§ 5.15 p.m.
§ Order of the Day for the Second Reading read.
My Lords, I rise to move the Second Reading of the Road Traffic (Amendment) Bill, and I must confess that it is with a certain amount of trepidation that I do so: not so much because I fear that this Bill will arouse controversial debate, but because this is the first time that I have had the privilege of addressing your Lordships' House. I had hoped that, before making my maiden speech, I should have been able to put in sufficient attendances to familiarise myself more fully with the procedure; but, unfortunately, the fact that I live and work in Northern Ireland has prevented me from attending except on my very infrequent visits to London. I would therefore ask your Lordships to be indulgent to me on this occasion.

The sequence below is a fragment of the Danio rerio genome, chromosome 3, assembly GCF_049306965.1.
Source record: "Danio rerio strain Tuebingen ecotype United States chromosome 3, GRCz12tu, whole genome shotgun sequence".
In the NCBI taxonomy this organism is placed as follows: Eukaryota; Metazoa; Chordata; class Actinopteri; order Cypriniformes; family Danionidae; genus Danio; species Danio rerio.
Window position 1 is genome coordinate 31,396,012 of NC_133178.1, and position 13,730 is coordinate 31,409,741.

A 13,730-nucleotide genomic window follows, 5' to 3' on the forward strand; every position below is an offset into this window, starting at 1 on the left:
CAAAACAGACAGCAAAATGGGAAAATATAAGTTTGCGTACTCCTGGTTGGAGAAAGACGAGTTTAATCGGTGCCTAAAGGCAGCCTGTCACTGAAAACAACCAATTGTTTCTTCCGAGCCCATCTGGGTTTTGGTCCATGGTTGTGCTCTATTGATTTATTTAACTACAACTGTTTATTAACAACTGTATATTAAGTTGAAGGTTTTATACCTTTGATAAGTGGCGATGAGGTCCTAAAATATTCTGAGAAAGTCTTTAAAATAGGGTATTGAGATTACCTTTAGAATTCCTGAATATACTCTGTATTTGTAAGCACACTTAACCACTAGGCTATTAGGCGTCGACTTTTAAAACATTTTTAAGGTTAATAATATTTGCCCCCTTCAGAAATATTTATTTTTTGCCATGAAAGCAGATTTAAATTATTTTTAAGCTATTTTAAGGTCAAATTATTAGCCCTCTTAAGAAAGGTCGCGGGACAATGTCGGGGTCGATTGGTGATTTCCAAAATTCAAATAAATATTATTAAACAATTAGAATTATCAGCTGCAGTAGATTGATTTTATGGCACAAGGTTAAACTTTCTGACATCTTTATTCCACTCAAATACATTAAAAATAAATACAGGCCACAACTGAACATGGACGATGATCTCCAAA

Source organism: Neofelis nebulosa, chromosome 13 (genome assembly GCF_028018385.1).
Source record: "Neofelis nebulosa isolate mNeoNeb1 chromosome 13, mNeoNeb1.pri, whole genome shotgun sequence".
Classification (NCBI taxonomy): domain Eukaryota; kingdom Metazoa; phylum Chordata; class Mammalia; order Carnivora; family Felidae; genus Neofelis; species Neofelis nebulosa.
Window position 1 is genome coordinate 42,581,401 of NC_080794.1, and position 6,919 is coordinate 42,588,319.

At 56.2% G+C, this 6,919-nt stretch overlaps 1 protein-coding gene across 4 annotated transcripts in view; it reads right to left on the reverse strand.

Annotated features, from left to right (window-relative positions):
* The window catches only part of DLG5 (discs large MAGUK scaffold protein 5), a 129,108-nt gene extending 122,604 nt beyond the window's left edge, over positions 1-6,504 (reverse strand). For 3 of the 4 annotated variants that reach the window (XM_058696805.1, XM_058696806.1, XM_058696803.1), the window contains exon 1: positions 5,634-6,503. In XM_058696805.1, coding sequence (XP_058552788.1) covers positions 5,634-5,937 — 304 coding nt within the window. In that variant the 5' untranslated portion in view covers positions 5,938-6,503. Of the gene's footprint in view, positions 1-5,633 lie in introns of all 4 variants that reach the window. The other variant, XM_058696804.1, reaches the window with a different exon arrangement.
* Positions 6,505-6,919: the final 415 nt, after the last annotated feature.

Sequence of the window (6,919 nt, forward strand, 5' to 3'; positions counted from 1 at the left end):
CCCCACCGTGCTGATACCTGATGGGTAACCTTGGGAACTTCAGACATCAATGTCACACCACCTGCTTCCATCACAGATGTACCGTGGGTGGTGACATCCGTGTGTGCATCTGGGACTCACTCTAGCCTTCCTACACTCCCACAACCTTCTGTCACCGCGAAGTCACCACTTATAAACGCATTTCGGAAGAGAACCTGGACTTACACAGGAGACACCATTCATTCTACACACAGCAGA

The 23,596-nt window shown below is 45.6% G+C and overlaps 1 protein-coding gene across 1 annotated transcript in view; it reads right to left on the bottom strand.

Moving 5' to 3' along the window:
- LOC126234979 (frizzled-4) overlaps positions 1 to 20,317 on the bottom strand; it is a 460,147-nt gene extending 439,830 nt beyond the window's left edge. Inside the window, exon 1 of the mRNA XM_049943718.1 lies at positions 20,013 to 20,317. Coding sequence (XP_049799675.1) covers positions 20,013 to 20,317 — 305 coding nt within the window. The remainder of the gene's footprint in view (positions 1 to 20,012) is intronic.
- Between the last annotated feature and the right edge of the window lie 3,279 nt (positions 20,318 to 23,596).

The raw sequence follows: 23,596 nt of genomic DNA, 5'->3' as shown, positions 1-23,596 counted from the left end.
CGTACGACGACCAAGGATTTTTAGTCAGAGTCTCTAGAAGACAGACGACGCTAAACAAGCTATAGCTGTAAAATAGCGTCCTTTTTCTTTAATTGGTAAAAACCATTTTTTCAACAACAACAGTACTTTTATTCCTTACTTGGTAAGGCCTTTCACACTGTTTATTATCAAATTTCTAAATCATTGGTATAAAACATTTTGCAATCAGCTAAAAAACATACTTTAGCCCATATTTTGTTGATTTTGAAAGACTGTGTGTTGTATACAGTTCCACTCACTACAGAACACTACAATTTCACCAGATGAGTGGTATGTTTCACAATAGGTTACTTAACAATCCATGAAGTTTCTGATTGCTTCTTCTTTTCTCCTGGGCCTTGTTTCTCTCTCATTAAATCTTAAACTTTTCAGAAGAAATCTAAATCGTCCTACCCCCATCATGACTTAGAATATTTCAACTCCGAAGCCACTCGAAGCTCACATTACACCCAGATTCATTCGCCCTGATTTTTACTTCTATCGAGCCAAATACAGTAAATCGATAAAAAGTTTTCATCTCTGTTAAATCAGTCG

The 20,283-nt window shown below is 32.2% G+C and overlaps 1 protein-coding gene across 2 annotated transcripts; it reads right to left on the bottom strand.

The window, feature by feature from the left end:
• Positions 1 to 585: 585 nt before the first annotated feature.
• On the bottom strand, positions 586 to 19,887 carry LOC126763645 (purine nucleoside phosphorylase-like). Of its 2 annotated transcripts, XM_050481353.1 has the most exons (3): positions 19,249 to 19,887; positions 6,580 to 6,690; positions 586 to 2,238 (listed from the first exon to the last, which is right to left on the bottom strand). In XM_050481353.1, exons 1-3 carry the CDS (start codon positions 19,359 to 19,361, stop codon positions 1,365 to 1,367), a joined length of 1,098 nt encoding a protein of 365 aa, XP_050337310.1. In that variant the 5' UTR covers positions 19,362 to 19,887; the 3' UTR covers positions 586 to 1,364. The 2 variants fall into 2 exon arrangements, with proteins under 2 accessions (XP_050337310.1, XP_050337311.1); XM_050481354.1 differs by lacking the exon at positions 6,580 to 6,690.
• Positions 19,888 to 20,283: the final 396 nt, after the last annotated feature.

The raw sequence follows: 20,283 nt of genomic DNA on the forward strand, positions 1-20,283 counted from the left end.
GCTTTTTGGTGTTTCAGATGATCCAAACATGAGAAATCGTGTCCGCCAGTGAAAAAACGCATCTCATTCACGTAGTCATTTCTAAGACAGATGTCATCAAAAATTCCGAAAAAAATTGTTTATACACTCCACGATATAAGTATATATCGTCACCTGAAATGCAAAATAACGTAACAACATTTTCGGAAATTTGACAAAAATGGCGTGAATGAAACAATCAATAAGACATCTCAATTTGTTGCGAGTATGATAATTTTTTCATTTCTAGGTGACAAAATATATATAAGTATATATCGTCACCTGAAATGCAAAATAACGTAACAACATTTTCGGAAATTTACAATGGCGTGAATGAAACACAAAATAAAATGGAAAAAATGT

My Lords, the Bill is more or less self-explanatory. Its purpose is to enable the holders of full driving licences in Northern Ireland, in the Isle of Man and in the Channel Islands to exchange these for Great Britain licences without having to take a further test. The situation which has caused this Bill to be introduced is that, in order to obtain a driving licence in Great Britain, it has been necessary since 1934 to take a Ministry of Transport driving test. In the above territories, however, driving tests were not introduced until four or five years ago. It has therefore been quite reasonable hitherto that persons who had obtained such a licence without taking a test should not qualify for a British driving licence without having proved themselves to be up to the standard required of permanent residents in Great Britain. However, now that driving tests have been compulsory for several years in these territories, there appears to be no reason why inhabitants of these territories should not qualify for British driving licences. I think your Lordships need have no fear that there is any dis- 966 crepancy in the standards of the tests in these territories as compared with those in Great Britain. I understand that the Ministry of Transport have looked into this matter very closely, and that their experts have visited all three territories during the last five years and have found that the standards of driving required are as identical as human nature will allow.